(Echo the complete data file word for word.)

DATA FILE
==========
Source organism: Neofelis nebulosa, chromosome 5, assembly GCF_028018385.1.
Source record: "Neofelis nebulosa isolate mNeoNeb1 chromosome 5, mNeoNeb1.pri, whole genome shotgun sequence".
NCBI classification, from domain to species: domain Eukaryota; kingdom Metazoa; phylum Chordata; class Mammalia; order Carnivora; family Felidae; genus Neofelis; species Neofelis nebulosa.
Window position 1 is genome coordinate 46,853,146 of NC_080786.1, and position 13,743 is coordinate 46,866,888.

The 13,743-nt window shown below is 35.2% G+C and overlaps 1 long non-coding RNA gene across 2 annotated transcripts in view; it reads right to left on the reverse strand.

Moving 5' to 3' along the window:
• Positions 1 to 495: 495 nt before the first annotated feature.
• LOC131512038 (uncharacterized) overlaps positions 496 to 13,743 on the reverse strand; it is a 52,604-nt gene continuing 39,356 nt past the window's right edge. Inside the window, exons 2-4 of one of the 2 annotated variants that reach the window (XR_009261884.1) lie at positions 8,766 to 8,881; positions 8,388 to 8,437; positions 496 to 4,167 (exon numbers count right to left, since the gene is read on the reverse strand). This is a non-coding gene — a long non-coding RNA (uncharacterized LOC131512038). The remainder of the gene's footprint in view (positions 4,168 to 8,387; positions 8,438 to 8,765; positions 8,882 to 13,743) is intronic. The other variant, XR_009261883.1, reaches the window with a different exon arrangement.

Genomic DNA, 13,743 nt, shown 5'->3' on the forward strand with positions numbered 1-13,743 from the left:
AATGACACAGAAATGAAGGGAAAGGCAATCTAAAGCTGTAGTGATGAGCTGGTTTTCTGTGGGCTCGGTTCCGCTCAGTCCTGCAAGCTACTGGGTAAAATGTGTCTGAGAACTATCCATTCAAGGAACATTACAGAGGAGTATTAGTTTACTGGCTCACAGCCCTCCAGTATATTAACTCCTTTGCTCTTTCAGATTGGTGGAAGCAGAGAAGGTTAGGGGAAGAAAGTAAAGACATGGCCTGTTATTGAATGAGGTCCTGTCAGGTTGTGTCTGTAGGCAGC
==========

Source organism: Neofelis nebulosa, chromosome 5, assembly GCF_028018385.1.
Source record: "Neofelis nebulosa isolate mNeoNeb1 chromosome 5, mNeoNeb1.pri, whole genome shotgun sequence".
NCBI classification, from domain to species: domain Eukaryota; kingdom Metazoa; phylum Chordata; class Mammalia; order Carnivora; family Felidae; genus Neofelis; species Neofelis nebulosa.
Window position 1 is genome coordinate 46,853,146 of NC_080786.1, and position 13,743 is coordinate 46,866,888.

The 13,743-nt window shown below is 35.2% G+C and overlaps 1 long non-coding RNA gene across 2 annotated transcripts in view; it reads right to left on the reverse strand.

Moving 5' to 3' along the window:
• Positions 1 to 495: 495 nt before the first annotated feature.
• LOC131512038 (uncharacterized) overlaps positions 496 to 13,743 on the reverse strand; it is a 52,604-nt gene continuing 39,356 nt past the window's right edge. Inside the window, exons 2-4 of one of the 2 annotated variants that reach the window (XR_009261884.1) lie at positions 8,766 to 8,881; positions 8,388 to 8,437; positions 496 to 4,167 (exon numbers count right to left, since the gene is read on the reverse strand). This is a non-coding gene — a long non-coding RNA (uncharacterized LOC131512038). The remainder of the gene's footprint in view (positions 4,168 to 8,387; positions 8,438 to 8,765; positions 8,882 to 13,743) is intronic. The other variant, XR_009261883.1, reaches the window with a different exon arrangement.

Genomic DNA, 13,743 nt, shown 5'->3' on the forward strand with positions numbered 1-13,743 from the left:
AATGACACAGAAATGAAGGGAAAGGCAATCTAAAGCTGTAGTGATGAGCTGGTTTTCTGTGGGCTCGGTTCCGCTCAGTCCTGCAAGCTACTGGGTAAAATGTGTCTGAGAACTATCCATTCAAGGAACATTACAGAGGAGTATTAGTTTACTGGCTCACAGCCCTCCAGTATATTAACTCCTTTGCTCTTTCAGATTGGTGGAAGCAGAGAAGGTTAGGGGAAGAAAGTAAAGACATGGCCTGTTATTGAATGAGGTCCTGTCAGGTTGTGTCTGTAGGCAGC